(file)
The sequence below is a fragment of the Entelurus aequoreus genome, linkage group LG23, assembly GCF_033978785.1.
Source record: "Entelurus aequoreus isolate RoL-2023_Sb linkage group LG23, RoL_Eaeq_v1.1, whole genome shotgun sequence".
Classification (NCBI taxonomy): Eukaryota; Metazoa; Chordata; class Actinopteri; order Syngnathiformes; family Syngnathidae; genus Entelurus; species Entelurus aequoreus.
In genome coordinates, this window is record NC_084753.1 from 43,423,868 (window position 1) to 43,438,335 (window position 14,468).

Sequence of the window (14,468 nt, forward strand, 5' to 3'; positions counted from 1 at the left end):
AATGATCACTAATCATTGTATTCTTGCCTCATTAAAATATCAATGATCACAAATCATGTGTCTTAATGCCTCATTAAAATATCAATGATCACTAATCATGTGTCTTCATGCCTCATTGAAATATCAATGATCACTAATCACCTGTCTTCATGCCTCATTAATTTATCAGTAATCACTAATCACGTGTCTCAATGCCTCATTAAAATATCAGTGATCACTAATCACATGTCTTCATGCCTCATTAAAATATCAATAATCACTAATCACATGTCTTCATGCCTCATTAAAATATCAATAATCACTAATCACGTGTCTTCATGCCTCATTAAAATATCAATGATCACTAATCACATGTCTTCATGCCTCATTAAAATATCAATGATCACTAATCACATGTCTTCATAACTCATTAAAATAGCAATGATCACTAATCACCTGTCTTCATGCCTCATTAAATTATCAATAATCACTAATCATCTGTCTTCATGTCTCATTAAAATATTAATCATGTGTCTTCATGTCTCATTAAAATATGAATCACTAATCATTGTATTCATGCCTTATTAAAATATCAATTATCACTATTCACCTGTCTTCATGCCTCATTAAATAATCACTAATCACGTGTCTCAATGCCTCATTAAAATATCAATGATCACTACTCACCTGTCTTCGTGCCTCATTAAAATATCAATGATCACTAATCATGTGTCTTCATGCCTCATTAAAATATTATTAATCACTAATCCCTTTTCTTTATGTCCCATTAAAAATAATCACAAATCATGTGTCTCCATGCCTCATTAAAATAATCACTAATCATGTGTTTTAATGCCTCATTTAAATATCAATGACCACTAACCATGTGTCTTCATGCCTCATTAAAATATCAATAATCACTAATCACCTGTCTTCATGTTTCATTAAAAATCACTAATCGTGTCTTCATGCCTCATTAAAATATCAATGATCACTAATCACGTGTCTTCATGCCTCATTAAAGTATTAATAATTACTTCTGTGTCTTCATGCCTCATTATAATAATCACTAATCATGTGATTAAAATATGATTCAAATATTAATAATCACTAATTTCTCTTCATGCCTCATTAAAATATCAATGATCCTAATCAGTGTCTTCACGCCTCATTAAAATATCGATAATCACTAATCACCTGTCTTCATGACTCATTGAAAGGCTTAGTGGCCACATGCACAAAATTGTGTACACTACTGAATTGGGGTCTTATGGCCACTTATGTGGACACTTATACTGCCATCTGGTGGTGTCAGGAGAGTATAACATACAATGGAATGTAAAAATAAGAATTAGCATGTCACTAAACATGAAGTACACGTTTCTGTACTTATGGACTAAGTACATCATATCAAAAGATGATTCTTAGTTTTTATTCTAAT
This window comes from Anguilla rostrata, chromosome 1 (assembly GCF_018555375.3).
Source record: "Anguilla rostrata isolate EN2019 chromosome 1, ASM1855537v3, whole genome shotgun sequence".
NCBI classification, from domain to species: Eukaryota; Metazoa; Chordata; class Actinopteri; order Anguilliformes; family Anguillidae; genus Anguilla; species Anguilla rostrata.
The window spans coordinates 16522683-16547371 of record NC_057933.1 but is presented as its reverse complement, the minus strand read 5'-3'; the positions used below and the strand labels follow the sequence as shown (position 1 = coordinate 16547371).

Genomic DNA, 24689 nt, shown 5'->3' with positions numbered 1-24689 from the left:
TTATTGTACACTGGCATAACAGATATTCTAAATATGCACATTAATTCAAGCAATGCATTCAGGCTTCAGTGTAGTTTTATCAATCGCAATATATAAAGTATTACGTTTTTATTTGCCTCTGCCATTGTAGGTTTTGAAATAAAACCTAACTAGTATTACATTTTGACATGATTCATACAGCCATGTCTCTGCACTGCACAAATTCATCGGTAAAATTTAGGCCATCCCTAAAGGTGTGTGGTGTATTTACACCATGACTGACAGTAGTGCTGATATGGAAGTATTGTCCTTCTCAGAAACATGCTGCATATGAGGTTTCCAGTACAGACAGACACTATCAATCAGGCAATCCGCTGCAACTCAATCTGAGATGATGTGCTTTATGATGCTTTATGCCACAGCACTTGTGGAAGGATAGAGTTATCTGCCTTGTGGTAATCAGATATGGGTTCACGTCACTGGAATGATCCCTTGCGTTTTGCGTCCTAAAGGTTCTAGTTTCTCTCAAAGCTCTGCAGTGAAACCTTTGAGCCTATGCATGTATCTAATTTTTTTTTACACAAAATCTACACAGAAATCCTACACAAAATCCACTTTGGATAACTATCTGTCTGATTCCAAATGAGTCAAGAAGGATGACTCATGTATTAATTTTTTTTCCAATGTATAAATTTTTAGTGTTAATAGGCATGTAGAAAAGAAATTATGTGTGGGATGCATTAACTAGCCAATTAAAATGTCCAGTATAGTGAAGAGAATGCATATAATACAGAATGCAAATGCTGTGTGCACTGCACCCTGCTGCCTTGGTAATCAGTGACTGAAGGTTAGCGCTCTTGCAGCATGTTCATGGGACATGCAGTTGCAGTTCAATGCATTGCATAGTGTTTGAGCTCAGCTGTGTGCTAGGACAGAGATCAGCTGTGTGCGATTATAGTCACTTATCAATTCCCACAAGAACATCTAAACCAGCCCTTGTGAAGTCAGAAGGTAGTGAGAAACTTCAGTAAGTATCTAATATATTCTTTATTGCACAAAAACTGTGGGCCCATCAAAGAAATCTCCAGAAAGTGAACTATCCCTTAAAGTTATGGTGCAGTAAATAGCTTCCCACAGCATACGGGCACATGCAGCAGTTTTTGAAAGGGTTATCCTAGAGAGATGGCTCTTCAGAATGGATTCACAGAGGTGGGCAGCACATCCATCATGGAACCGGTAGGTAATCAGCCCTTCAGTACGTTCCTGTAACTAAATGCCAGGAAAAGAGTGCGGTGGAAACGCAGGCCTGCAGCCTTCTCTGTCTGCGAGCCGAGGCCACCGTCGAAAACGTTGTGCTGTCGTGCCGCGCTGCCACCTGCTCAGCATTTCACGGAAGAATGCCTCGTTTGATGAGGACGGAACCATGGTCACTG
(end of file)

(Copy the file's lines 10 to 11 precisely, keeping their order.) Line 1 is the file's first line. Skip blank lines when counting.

The window spans coordinates 16522683-16547371 of record NC_057933.1 but is presented as its reverse complement, the minus strand read 5'-3'; the positions used below and the strand labels follow the sequence as shown (position 1 = coordinate 16547371).

Genomic DNA, 24689 nt, shown 5'->3' with positions numbered 1-24689 from the left: